Saturday, April 3, 2010
Happy Ostarra/Pesah/Easter! We aren't very observant in this house, but we always like to provide a venue for all our friends who are. So yesterday, we held our Second Not-so-annual Bootleg Passover. I cooked up a rabbit, provided by my friend Dani in exchange for jerky, in a lemon cream marinade I got at the supermarket -_-;; It came out very nice, though!
But my main contribution was hummus! Ok, backtrack. My main contribution was supposed to be baba ganoush, but the recipe I got from AllRecipes.com required 1/2c lemon juice for two eggplants, and it was really, really too much. I started by coarsely blending the roasted and peeled eggplants with the lemon juice, garlic and tahini, only to taste it and be grossed out. So I strained it as best I could and reblended it smooth with strong a can of rinsed chick peas, strong olive oil, more garlic, black pepper, and salt. The lemon flavor dissipated a lot, but not nearly enough for my taste. Luckily, our guests loved it!
My coup de grace, though, was my hummus (bitches don't know about my hummus!)
The main component is two cans of rinsed garbanzos, garlic, an acid, olive oil, water and seasonings. Ingredients aren't measured, but you should have an idea of how much you like each. Here are the two that came out really well last night.
BLACK PEPPER HUMMUS
Start blending a good amount of garlic (2 TBS? I really like garlic) with some salt, and about a cup of apple cider vinegar.
Add one can garbanzos at a time and slowly add about a cup of water, 1/2 cup good olive oil (and more vinegar if needed) until it is blended smooth.
Season with about a tbs of black pepper and salt to taste.
Start again with the garlic and salt, but use white vinegar.
Continue with the garbanzos and water and olive oil, and season with 1 tbs spicy hungarian paprika and 1/2 tbs ground red peppers. You can make this as spicy as you like.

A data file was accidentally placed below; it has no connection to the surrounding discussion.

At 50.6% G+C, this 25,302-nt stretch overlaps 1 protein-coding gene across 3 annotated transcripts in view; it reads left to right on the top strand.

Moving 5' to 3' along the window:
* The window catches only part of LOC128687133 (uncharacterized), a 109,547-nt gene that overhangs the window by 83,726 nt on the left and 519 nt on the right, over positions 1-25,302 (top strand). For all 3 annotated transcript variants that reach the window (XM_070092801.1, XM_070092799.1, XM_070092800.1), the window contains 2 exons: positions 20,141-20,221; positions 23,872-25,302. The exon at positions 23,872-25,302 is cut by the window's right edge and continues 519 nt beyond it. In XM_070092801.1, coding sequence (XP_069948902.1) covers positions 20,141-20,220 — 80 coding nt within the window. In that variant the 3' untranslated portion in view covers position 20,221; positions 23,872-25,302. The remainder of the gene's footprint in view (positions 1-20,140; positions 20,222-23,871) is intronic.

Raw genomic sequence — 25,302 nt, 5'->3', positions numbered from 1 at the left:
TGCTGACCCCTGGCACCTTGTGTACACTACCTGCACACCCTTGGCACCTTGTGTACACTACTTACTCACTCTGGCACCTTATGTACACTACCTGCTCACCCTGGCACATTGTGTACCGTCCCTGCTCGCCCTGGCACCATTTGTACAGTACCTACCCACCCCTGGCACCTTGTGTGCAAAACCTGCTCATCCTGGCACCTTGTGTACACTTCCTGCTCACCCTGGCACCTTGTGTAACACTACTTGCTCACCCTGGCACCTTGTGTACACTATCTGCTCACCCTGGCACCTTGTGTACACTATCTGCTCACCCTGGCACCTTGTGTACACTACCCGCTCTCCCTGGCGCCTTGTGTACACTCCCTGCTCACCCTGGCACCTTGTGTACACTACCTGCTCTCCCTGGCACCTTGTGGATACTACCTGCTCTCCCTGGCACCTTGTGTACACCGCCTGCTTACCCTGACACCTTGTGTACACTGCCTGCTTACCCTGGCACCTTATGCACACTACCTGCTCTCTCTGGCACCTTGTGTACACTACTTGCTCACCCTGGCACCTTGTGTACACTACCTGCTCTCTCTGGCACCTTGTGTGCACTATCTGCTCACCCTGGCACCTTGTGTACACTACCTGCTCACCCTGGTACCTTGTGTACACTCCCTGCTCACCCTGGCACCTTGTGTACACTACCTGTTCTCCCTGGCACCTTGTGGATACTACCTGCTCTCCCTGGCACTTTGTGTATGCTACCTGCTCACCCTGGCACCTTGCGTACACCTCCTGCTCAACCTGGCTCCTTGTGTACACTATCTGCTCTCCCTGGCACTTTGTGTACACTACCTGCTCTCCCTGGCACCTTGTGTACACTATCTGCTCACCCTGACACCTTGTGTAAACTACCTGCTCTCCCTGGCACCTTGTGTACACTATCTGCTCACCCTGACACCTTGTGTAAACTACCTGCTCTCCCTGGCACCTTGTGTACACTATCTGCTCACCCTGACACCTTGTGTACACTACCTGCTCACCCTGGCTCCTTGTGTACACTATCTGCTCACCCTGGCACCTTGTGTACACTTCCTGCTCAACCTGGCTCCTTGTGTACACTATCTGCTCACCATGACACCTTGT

I constantly throw hummus together for parties, get togethers and gaming, since a can of garbanzos has less than 400 calories, and everything else is just seasonings. There is always a lot of garlic, and I'll cycle through apple cider, rice and white vinegars (I'm not too fond of the lemon juice that is so often recommended). Random flavorings to try are black pepper, red peppers, sesame seeds (tahini), bacon drippings/pieces, parsley, mint, chives, black beans... pretty much anything I encounter in the kitchen.
TIPS AND FIXES
Make sure you have an idea of the flavor you want when you start, and balance your acid/oil/seasoning ingredients accordingly. If you want the oil to stand out, go for a mild flavored vinegar (white or rice, or both) and maybe some pepper. If you want to taste the vinegar, use a cheaper (or less of a good) olive oil. If you are like me, go to the maximum flavor extremes with everything and it will still blend in nice ^_^
If you use too much acid or salt, this can be calmed down by adding another can of beans, water or strong olive oil. If it is still course, you might even be able to rinse and strain some of it out. Tahini is a strong, mellow taste, but it is also $8 a jar :/
If you have too much oil, cut it with a strong vinegar or water. Or another can, again.
If you have too much garlic... seriously, is that even possible?